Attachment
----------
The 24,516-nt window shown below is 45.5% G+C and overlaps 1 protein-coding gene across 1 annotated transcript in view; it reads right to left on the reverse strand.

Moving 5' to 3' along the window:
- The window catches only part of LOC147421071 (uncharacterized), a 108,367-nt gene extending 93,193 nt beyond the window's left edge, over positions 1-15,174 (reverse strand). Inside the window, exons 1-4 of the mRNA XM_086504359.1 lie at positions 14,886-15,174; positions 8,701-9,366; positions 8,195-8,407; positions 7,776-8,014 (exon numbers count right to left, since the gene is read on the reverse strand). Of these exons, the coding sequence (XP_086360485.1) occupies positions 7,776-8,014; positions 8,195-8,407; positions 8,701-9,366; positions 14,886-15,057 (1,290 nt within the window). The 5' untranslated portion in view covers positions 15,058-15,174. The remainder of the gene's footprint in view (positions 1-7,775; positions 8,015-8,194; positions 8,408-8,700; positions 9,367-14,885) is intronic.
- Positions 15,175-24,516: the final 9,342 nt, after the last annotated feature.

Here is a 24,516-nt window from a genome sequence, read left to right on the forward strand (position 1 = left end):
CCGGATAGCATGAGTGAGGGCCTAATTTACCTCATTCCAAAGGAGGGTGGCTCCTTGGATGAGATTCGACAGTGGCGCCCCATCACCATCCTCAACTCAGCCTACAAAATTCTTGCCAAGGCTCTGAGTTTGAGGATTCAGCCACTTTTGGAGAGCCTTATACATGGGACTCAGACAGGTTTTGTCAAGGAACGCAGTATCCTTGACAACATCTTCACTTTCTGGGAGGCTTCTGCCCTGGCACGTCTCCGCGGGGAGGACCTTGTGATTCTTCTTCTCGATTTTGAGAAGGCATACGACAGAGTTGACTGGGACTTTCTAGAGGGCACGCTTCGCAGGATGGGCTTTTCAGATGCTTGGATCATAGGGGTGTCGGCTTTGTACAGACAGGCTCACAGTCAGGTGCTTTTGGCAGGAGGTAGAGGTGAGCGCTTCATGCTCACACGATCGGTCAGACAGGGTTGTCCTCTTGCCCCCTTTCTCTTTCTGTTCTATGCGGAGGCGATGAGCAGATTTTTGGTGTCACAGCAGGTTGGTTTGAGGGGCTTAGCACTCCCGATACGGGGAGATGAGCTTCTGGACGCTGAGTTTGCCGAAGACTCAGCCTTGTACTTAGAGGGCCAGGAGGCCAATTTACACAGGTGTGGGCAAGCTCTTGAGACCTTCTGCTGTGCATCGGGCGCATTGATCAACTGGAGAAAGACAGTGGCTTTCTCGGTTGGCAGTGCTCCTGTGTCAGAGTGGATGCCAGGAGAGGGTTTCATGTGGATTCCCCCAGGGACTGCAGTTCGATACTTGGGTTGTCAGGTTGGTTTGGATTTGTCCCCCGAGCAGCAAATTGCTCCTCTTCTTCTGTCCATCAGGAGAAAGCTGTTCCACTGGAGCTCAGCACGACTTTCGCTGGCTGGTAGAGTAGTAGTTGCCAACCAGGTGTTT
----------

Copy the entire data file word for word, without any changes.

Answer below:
The 24,516-nt window shown below is 45.5% G+C and overlaps 1 protein-coding gene across 1 annotated transcript in view; it reads right to left on the reverse strand.

Moving 5' to 3' along the window:
- The window catches only part of LOC147421071 (uncharacterized), a 108,367-nt gene extending 93,193 nt beyond the window's left edge, over positions 1-15,174 (reverse strand). Inside the window, exons 1-4 of the mRNA XM_086504359.1 lie at positions 14,886-15,174; positions 8,701-9,366; positions 8,195-8,407; positions 7,776-8,014 (exon numbers count right to left, since the gene is read on the reverse strand). Of these exons, the coding sequence (XP_086360485.1) occupies positions 7,776-8,014; positions 8,195-8,407; positions 8,701-9,366; positions 14,886-15,057 (1,290 nt within the window). The 5' untranslated portion in view covers positions 15,058-15,174. The remainder of the gene's footprint in view (positions 1-7,775; positions 8,015-8,194; positions 8,408-8,700; positions 9,367-14,885) is intronic.
- Positions 15,175-24,516: the final 9,342 nt, after the last annotated feature.

Here is a 24,516-nt window from a genome sequence, read left to right on the forward strand (position 1 = left end):
CCGGATAGCATGAGTGAGGGCCTAATTTACCTCATTCCAAAGGAGGGTGGCTCCTTGGATGAGATTCGACAGTGGCGCCCCATCACCATCCTCAACTCAGCCTACAAAATTCTTGCCAAGGCTCTGAGTTTGAGGATTCAGCCACTTTTGGAGAGCCTTATACATGGGACTCAGACAGGTTTTGTCAAGGAACGCAGTATCCTTGACAACATCTTCACTTTCTGGGAGGCTTCTGCCCTGGCACGTCTCCGCGGGGAGGACCTTGTGATTCTTCTTCTCGATTTTGAGAAGGCATACGACAGAGTTGACTGGGACTTTCTAGAGGGCACGCTTCGCAGGATGGGCTTTTCAGATGCTTGGATCATAGGGGTGTCGGCTTTGTACAGACAGGCTCACAGTCAGGTGCTTTTGGCAGGAGGTAGAGGTGAGCGCTTCATGCTCACACGATCGGTCAGACAGGGTTGTCCTCTTGCCCCCTTTCTCTTTCTGTTCTATGCGGAGGCGATGAGCAGATTTTTGGTGTCACAGCAGGTTGGTTTGAGGGGCTTAGCACTCCCGATACGGGGAGATGAGCTTCTGGACGCTGAGTTTGCCGAAGACTCAGCCTTGTACTTAGAGGGCCAGGAGGCCAATTTACACAGGTGTGGGCAAGCTCTTGAGACCTTCTGCTGTGCATCGGGCGCATTGATCAACTGGAGAAAGACAGTGGCTTTCTCGGTTGGCAGTGCTCCTGTGTCAGAGTGGATGCCAGGAGAGGGTTTCATGTGGATTCCCCCAGGGACTGCAGTTCGATACTTGGGTTGTCAGGTTGGTTTGGATTTGTCCCCCGAGCAGCAAATTGCTCCTCTTCTTCTGTCCATCAGGAGAAAGCTGTTCCACTGGAGCTCAGCACGACTTTCGCTGGCTGGTAGAGTAGTAGTTGCCAACCAGGTGTTT